Pressure (symbol: p or sometimes P) is the force per unit area applied to an object in a direction perpendicular to the surface. Gauge pressure is the pressure relative to the local atmospheric or ambient pressure.

Mass flow rate is the mass of substance which passes through a given surface per unit time. Its unit is mass divided by time, so kilogram per second in SI units, and slug per second or pound per second in US customary units. It is usually represented by the symbol .



12psi @ 20 lb/min 12psi @ 40 lb/min
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Old 03-14-2009, 12:19 AM   #49
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Quote:
Originally Posted by JimAtFSU View Post
I've tried to be polite, but **** you.
I'm not trying to be an ***, so sorry if I came across that way. I'm just debating with you, nothing more.


Quote:
Originally Posted by JimAtFSU View Post
No one here measures boost at the compressor outlet unless they are mentally retarded. Everyone except ITB people (who don't generally have turbos) measure boost after the throttle body but before the intake runners.
Ok.


Quote:
Originally Posted by JimAtFSU View Post
Stating that a given psi measured at the plenum produces a given amount of flow into the combustion chamber at a given rpm doesn't violate any thermodynamic laws. It's a simple statement that a pressure differential causes the air to flow from high pressure area into low pressure area.
You said pressure differential causes the air to flow. Hold onto that thought. This is key.


Quote:
Originally Posted by JimAtFSU View Post
There's no physical law that cares whether that pressure was produced by a bottle of air, a centrifugal compressor or some sort of screw based compressor. It's just compressed air. There aren't any "big turbo particles" mixed in with it.
lol at the big turbo particles.


Quote:
Originally Posted by JimAtFSU View Post
I was making this point because I felt some people were saying that 12 psi of boost produced from a big turbo would somehow produce more stress on the internals than an identical amount of boost from a smaller turbo at the same RPM. If you didn't say this then congratulations, I wasn't talking to you.
Uhhhhh... Bigger turbo's do cause more stress than smaller turbos for the same pressure. Duh.

And now I will somewhat explain why you are wrong.

The piston rising upward approaching TDC at the end of the exhaust stroke, the working fluid has some temperature and pressure that is no less than the pressure and temperature of the exhaust gases pre-turbine. (neglecting any scavenging effects)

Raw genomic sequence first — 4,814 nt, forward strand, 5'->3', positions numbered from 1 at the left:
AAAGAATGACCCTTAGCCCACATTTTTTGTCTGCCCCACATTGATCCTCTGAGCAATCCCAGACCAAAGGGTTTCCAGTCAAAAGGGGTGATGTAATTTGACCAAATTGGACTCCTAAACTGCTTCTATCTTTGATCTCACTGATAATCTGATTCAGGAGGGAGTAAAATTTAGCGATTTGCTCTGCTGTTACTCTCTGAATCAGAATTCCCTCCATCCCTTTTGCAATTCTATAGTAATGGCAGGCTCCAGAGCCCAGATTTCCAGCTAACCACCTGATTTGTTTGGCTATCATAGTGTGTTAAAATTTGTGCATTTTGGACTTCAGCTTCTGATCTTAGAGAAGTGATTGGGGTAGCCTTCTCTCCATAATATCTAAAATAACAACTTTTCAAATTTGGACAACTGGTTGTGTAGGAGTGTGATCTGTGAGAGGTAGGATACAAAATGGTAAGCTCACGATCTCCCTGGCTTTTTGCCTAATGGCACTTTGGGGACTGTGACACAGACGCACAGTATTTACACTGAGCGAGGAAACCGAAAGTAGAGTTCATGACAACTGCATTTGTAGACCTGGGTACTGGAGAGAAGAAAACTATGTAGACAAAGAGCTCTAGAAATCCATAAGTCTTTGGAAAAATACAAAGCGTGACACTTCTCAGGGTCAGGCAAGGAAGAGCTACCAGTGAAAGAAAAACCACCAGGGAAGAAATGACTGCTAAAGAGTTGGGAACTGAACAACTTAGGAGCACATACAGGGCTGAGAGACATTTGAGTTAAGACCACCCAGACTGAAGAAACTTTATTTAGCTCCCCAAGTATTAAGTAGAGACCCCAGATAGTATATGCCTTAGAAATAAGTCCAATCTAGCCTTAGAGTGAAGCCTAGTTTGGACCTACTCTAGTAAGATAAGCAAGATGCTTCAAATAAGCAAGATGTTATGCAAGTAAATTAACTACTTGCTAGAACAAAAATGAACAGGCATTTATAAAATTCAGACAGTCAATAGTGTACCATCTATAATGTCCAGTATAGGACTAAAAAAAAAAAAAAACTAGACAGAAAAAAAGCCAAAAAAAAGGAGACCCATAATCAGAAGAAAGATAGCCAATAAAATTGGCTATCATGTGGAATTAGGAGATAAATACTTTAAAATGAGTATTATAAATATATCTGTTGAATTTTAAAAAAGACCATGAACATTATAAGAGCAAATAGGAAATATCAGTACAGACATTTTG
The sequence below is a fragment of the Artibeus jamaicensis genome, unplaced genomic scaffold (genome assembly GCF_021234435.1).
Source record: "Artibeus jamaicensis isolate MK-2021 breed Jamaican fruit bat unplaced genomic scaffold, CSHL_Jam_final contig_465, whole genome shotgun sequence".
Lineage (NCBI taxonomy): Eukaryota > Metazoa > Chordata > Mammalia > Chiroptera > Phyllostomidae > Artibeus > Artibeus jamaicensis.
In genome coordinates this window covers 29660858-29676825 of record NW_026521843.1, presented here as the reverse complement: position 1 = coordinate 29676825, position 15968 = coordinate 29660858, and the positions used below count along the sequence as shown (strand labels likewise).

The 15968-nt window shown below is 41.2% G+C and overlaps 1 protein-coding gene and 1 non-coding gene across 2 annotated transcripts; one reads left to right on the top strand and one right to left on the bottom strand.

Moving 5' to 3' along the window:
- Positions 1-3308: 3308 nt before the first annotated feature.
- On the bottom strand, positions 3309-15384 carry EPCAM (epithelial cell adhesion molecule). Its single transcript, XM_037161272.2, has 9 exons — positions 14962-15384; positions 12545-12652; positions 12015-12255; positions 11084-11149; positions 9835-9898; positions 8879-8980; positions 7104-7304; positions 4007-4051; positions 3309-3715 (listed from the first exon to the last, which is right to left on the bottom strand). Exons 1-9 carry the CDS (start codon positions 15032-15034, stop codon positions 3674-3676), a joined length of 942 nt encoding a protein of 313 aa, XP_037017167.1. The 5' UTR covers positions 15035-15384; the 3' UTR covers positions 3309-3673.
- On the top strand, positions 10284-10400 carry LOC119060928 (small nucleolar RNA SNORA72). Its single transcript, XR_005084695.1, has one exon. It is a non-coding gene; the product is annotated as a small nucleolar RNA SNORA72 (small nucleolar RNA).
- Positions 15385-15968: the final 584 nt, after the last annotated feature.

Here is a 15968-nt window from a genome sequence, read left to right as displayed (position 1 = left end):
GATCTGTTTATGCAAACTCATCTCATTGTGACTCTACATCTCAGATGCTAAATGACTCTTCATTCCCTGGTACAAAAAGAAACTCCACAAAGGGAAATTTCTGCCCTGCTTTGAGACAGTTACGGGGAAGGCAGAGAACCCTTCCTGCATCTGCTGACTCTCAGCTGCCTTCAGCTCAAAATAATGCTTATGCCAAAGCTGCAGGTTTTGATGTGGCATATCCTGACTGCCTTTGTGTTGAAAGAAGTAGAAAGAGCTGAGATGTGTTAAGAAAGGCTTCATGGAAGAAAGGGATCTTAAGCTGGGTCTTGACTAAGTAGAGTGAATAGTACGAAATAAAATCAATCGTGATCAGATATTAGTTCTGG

Let's assume we're running a small turbo like a GT2545. We'll assume we're running 15 PSI of boost and seeing 30 PSI of back pressure pre-turbine. And let's also assume that we have an idealized valve train such that the exhaust valve is held wide open until the top of the exhaust stroke, at which point it instantly shuts and simultaneously the intake valve fully opens. And 9:1 compression.

At exactly TDC the exhaust valve slams shut while the intake valve simultaneously fully opens. Freeze time.

Now let's move forward in time 0.0000000001 seconds. What's happening? Air's going in the cylinder right? Wrong. The pressure in the combustion chamber is higher than that in the intake manifold. Like you said, flow occurs from high to low. In our 0.00000000001 second time frame the piston has not moved down much, so the gases have no place to expand other than through the intake valves and into the intake manifold. So you've got hot residual gases flowing into the intake manifold, heating up and diluting your fresh cool air/fuel mixture. How lame.

As time goes on, the piston drops, increasing the volume and pressure drops, and eventually it creates a vacuum such that flow reverses and the mixture of air/fuel/residual exhaust gases begins to fill the cylinder again.

Fact is, you can not do anything about the volume of the residual gases that will be mixed with the fresh charge. At best it's a combustion chambers' worth, but in the real world, it's more than that because we don't have a perfect valvetrain. With 9:1 compression, at best you will be mixing 1 part of say 1800*F residual exhaust gases at 30 PSI with 8 parts air/fuel at 15 PSI and say 100*F. Net result will be some air/fuel/residual gas mixture that's not as cool or dense as the charge exiting the IC. Actually, it will be MUCH less dense than the charge exiting the IC because that 1 part of 1800*F at 30 PSI residual gases are gonna expand and take up a lot of space. How much? I'll leave it at "a lot". I can do the math if you insist though.

This is why larger turbines are key.